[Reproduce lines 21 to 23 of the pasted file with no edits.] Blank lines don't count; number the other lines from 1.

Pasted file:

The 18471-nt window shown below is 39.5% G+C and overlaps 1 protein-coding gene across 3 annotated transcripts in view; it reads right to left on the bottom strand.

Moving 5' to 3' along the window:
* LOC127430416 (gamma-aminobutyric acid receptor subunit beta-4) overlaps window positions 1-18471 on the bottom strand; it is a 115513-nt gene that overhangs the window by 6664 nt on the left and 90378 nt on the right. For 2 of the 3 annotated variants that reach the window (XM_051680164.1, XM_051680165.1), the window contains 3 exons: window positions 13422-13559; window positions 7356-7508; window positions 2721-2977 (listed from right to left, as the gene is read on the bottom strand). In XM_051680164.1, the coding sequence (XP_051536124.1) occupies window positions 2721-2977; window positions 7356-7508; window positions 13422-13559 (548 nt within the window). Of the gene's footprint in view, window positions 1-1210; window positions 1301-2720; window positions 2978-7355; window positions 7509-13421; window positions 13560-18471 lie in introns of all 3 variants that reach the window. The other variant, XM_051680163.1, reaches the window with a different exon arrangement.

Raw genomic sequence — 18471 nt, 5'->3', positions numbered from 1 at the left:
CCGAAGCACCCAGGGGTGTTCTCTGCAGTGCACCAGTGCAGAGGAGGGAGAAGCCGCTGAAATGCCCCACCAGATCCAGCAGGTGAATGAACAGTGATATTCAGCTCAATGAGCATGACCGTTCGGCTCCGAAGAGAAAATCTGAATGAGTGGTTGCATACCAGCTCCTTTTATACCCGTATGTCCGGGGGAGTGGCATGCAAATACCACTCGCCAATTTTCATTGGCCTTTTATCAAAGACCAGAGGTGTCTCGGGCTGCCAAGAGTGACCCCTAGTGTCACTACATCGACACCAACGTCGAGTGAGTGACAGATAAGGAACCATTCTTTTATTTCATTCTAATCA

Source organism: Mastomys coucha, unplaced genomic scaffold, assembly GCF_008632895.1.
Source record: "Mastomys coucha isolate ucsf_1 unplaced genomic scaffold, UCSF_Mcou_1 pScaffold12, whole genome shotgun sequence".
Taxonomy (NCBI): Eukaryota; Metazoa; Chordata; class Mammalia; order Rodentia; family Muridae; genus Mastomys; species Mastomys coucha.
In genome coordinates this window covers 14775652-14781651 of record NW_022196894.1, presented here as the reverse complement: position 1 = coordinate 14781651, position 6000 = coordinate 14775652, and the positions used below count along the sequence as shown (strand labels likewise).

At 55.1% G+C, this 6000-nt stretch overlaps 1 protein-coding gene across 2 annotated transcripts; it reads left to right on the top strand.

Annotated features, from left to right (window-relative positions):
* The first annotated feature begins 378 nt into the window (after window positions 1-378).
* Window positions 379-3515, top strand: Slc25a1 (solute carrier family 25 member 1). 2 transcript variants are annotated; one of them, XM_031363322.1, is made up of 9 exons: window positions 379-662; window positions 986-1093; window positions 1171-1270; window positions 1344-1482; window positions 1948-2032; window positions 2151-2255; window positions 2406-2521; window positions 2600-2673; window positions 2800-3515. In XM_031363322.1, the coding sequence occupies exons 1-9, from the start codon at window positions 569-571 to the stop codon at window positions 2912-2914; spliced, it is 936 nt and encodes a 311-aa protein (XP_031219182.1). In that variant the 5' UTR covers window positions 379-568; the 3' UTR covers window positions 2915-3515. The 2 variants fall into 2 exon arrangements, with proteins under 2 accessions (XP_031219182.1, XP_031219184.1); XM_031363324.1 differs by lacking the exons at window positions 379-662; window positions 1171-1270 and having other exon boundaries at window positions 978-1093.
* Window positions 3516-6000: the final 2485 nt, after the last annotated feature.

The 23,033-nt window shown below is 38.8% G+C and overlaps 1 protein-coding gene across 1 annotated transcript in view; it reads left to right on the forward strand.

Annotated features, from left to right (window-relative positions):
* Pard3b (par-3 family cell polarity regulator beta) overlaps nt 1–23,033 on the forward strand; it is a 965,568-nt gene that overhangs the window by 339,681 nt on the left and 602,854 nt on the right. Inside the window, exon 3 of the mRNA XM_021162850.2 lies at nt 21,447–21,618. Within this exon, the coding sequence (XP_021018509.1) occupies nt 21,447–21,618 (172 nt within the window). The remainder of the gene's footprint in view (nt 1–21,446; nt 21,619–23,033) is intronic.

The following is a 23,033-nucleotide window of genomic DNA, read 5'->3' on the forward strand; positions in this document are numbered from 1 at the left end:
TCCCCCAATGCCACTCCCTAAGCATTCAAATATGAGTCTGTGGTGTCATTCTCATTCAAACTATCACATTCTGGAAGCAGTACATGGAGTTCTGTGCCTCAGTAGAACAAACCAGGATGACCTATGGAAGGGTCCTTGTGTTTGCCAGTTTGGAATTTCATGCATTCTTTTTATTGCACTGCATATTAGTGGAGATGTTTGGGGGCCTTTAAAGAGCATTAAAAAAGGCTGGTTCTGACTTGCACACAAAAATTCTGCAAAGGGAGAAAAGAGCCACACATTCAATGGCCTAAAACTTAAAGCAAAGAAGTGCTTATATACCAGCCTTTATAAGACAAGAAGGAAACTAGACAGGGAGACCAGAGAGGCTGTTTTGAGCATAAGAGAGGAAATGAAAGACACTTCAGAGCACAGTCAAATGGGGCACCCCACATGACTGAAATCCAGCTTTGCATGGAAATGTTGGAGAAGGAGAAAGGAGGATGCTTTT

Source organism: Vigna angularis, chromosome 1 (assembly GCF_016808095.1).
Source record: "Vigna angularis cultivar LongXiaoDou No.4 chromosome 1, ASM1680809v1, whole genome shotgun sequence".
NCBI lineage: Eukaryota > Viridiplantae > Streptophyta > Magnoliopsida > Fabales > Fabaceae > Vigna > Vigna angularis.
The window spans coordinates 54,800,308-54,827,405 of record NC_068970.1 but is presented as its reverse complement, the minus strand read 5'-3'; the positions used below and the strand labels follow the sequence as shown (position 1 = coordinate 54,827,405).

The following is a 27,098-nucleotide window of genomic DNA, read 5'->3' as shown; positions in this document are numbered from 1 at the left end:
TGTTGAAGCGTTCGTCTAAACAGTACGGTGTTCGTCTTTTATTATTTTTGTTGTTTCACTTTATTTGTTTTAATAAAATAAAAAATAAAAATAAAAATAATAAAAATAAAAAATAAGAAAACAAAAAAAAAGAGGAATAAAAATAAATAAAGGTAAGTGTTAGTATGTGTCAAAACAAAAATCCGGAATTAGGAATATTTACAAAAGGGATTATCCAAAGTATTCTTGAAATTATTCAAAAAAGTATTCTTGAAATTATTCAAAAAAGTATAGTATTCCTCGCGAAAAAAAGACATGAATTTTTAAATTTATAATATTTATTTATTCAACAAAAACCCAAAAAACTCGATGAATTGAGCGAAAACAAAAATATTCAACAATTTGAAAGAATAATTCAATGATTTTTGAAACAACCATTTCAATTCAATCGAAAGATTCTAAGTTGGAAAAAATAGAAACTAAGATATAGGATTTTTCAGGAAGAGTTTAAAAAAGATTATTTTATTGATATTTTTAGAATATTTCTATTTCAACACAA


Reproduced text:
Source record: "Vigna angularis cultivar LongXiaoDou No.4 chromosome 1, ASM1680809v1, whole genome shotgun sequence".
NCBI lineage: Eukaryota > Viridiplantae > Streptophyta > Magnoliopsida > Fabales > Fabaceae > Vigna > Vigna angularis.
The window spans coordinates 54,800,308-54,827,405 of record NC_068970.1 but is presented as its reverse complement, the minus strand read 5'-3'; the positions used below and the strand labels follow the sequence as shown (position 1 = coordinate 54,827,405).